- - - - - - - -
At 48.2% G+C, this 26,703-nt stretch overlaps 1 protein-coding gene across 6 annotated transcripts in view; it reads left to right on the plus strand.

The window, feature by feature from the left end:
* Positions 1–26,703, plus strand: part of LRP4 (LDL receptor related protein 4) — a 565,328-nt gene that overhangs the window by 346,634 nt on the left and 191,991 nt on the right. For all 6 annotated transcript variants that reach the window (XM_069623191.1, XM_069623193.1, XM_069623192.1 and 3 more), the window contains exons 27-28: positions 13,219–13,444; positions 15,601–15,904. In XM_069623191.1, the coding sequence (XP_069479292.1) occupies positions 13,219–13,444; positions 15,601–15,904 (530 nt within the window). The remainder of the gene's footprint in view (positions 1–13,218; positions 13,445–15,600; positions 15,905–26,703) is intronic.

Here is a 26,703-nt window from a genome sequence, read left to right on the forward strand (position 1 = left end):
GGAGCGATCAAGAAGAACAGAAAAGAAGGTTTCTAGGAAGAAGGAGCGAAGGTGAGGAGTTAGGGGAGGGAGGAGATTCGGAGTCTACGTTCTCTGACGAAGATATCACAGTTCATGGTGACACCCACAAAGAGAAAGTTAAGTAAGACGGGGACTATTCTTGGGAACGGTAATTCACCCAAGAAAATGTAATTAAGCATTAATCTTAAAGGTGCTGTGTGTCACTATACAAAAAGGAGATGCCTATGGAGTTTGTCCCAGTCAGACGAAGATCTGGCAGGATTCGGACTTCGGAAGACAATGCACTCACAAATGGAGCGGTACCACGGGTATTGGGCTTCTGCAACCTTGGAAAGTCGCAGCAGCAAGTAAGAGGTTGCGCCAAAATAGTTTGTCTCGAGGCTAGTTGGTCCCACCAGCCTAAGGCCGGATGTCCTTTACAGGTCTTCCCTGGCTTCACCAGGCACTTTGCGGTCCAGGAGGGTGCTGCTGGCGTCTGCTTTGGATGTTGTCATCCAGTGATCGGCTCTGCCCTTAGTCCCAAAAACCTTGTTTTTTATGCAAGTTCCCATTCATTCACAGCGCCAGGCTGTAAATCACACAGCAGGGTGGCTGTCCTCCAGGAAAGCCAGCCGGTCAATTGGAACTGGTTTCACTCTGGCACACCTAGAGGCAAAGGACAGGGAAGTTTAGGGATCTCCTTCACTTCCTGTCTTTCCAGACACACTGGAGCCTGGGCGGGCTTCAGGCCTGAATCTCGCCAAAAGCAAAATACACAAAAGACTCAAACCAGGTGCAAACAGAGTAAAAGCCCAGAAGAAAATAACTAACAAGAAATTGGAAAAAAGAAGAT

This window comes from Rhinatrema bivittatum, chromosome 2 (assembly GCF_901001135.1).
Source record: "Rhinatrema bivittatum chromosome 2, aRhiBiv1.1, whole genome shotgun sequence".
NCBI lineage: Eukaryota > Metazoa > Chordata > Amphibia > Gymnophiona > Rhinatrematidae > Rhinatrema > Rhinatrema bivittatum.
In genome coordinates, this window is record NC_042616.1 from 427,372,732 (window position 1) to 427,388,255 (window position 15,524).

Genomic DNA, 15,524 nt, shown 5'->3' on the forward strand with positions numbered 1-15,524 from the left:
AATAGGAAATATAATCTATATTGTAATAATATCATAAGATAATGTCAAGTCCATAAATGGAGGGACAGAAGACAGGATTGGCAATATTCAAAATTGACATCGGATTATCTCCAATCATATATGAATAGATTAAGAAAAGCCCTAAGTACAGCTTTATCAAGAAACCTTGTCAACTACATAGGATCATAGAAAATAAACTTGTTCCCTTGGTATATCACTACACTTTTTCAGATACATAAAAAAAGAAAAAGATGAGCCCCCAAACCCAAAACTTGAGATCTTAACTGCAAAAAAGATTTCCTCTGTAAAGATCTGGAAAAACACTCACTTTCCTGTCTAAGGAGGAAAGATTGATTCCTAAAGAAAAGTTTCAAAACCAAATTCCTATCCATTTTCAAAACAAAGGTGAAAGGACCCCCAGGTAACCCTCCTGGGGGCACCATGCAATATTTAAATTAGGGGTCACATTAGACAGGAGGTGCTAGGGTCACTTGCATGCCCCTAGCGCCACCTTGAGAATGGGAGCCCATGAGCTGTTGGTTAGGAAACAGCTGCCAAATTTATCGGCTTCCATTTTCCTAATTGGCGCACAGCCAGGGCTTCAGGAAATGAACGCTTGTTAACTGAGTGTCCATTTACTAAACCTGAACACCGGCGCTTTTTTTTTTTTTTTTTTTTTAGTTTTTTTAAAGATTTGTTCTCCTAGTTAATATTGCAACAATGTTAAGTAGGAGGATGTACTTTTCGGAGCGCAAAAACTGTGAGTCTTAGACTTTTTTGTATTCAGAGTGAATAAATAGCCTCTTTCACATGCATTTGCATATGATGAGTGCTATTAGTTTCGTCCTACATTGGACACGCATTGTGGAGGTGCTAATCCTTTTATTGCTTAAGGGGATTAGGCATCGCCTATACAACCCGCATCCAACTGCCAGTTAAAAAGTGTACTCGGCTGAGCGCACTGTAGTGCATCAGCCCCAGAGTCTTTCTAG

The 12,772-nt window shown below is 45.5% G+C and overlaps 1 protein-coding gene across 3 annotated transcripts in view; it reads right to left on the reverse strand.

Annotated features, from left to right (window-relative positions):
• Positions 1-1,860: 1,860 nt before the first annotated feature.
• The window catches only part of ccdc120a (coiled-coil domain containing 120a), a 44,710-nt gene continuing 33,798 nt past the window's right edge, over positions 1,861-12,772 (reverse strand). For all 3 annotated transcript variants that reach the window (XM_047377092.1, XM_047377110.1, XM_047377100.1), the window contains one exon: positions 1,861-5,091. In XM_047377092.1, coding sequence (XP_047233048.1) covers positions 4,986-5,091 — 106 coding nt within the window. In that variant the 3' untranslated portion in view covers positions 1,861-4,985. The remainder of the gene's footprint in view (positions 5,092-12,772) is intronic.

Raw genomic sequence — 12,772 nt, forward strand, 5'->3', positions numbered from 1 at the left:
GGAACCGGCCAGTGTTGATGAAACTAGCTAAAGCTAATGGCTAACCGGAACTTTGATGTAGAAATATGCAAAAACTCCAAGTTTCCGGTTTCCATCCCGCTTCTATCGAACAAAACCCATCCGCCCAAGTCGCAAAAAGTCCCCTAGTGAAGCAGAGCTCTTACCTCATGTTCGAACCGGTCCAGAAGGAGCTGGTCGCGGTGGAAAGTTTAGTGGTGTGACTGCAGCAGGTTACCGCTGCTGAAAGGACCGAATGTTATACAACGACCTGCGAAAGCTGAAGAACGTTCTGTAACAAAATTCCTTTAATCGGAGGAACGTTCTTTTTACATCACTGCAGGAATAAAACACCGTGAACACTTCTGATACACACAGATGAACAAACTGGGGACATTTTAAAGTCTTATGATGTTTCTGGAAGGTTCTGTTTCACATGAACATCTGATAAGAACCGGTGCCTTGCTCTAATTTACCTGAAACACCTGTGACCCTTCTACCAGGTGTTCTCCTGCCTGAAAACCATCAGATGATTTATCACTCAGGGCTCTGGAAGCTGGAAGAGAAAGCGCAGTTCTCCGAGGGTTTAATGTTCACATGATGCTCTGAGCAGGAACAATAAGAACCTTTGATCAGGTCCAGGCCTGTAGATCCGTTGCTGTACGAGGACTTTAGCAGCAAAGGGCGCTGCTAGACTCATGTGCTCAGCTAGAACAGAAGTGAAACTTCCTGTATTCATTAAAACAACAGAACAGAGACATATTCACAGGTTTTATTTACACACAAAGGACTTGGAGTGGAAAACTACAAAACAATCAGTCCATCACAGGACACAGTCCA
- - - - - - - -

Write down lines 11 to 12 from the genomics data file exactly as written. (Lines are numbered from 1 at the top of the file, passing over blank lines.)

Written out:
AATAGGAAATATAATCTATATTGTAATAATATCATAAGATAATGTCAAGTCCATAAATGGAGGGACAGAAGACAGGATTGGCAATATTCAAAATTGACATCGGATTATCTCCAATCATATATGAATAGATTAAGAAAAGCCCTAAGTACAGCTTTATCAAGAAACCTTGTCAACTACATAGGATCATAGAAAATAAACTTGTTCCCTTGGTATATCACTACACTTTTTCAGATACATAAAAAAAGAAAAAGATGAGCCCCCAAACCCAAAACTTGAGATCTTAACTGCAAAAAAGATTTCCTCTGTAAAGATCTGGAAAAACACTCACTTTCCTGTCTAAGGAGGAAAGATTGATTCCTAAAGAAAAGTTTCAAAACCAAATTCCTATCCATTTTCAAAACAAAGGTGAAAGGACCCCCAGGTAACCCTCCTGGGGGCACCATGCAATATTTAAATTAGGGGTCACATTAGACAGGAGGTGCTAGGGTCACTTGCATGCCCCTAGCGCCACCTTGAGAATGGGAGCCCATGAGCTGTTGGTTAGGAAACAGCTGCCAAATTTATCGGCTTCCATTTTCCTAATTGGCGCACAGCCAGGGCTTCAGGAAATGAACGCTTGTTAACTGAGTGTCCATTTACTAAACCTGAACACCGGCGCTTTTTTTTTTTTTTTTTTTTTAGTTTTTTTAAAGATTTGTTCTCCTAGTTAATATTGCAACAATGTTAAGTAGGAGGATGTACTTTTCGGAGCGCAAAAACTGTGAGTCTTAGACTTTTTTGTATTCAGAGTGAATAAATAGCCTCTTTCACATGCATTTGCATATGATGAGTGCTATTAGTTTCGTCCTACATTGGACACGCATTGTGGAGGTGCTAATCCTTTTATTGCTTAAGGGGATTAGGCATCGCCTATACAACCCGCATCCAACTGCCAGTTAAAAAGTGTACTCGGCTGAGCGCACTGTAGTGCATCAGCCCCAGAGTCTTTCTAG

The 12,772-nt window shown below is 45.5% G+C and overlaps 1 protein-coding gene across 3 annotated transcripts in view; it reads right to left on the reverse strand.